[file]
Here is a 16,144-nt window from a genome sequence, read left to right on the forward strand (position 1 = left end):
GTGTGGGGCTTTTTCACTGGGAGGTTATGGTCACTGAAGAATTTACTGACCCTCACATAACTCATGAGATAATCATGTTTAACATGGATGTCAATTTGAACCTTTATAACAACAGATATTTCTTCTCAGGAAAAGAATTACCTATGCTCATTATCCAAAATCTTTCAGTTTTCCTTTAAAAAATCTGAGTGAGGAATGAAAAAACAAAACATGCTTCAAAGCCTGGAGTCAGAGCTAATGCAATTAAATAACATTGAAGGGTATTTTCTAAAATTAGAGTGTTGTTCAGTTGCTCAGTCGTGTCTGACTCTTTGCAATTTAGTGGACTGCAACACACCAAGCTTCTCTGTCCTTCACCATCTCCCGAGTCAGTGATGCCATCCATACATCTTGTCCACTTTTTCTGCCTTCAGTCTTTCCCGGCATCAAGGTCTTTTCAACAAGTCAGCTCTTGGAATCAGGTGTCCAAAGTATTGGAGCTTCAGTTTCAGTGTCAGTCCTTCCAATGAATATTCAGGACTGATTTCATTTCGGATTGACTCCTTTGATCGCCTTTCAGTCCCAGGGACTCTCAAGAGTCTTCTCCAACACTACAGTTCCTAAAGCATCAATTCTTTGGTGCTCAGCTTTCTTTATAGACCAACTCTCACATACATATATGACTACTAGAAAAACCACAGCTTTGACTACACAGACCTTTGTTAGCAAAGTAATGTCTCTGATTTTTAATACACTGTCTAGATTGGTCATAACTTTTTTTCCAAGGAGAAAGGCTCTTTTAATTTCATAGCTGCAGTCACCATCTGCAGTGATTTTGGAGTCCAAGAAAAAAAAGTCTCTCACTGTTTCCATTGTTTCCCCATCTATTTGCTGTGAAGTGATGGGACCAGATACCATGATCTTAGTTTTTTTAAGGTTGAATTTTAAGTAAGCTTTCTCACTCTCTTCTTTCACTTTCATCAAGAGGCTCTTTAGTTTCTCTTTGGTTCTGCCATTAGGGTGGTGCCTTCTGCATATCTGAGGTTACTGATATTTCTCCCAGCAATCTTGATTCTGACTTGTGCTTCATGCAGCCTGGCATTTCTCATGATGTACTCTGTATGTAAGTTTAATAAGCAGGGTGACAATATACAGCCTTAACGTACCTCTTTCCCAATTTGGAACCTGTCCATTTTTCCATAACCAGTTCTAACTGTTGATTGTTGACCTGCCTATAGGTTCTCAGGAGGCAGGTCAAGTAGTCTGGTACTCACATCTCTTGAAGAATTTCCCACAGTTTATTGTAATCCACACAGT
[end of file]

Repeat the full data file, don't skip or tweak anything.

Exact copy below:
Here is a 16,144-nt window from a genome sequence, read left to right on the forward strand (position 1 = left end):
GTGTGGGGCTTTTTCACTGGGAGGTTATGGTCACTGAAGAATTTACTGACCCTCACATAACTCATGAGATAATCATGTTTAACATGGATGTCAATTTGAACCTTTATAACAACAGATATTTCTTCTCAGGAAAAGAATTACCTATGCTCATTATCCAAAATCTTTCAGTTTTCCTTTAAAAAATCTGAGTGAGGAATGAAAAAACAAAACATGCTTCAAAGCCTGGAGTCAGAGCTAATGCAATTAAATAACATTGAAGGGTATTTTCTAAAATTAGAGTGTTGTTCAGTTGCTCAGTCGTGTCTGACTCTTTGCAATTTAGTGGACTGCAACACACCAAGCTTCTCTGTCCTTCACCATCTCCCGAGTCAGTGATGCCATCCATACATCTTGTCCACTTTTTCTGCCTTCAGTCTTTCCCGGCATCAAGGTCTTTTCAACAAGTCAGCTCTTGGAATCAGGTGTCCAAAGTATTGGAGCTTCAGTTTCAGTGTCAGTCCTTCCAATGAATATTCAGGACTGATTTCATTTCGGATTGACTCCTTTGATCGCCTTTCAGTCCCAGGGACTCTCAAGAGTCTTCTCCAACACTACAGTTCCTAAAGCATCAATTCTTTGGTGCTCAGCTTTCTTTATAGACCAACTCTCACATACATATATGACTACTAGAAAAACCACAGCTTTGACTACACAGACCTTTGTTAGCAAAGTAATGTCTCTGATTTTTAATACACTGTCTAGATTGGTCATAACTTTTTTTCCAAGGAGAAAGGCTCTTTTAATTTCATAGCTGCAGTCACCATCTGCAGTGATTTTGGAGTCCAAGAAAAAAAAGTCTCTCACTGTTTCCATTGTTTCCCCATCTATTTGCTGTGAAGTGATGGGACCAGATACCATGATCTTAGTTTTTTTAAGGTTGAATTTTAAGTAAGCTTTCTCACTCTCTTCTTTCACTTTCATCAAGAGGCTCTTTAGTTTCTCTTTGGTTCTGCCATTAGGGTGGTGCCTTCTGCATATCTGAGGTTACTGATATTTCTCCCAGCAATCTTGATTCTGACTTGTGCTTCATGCAGCCTGGCATTTCTCATGATGTACTCTGTATGTAAGTTTAATAAGCAGGGTGACAATATACAGCCTTAACGTACCTCTTTCCCAATTTGGAACCTGTCCATTTTTCCATAACCAGTTCTAACTGTTGATTGTTGACCTGCCTATAGGTTCTCAGGAGGCAGGTCAAGTAGTCTGGTACTCACATCTCTTGAAGAATTTCCCACAGTTTATTGTAATCCACACAGT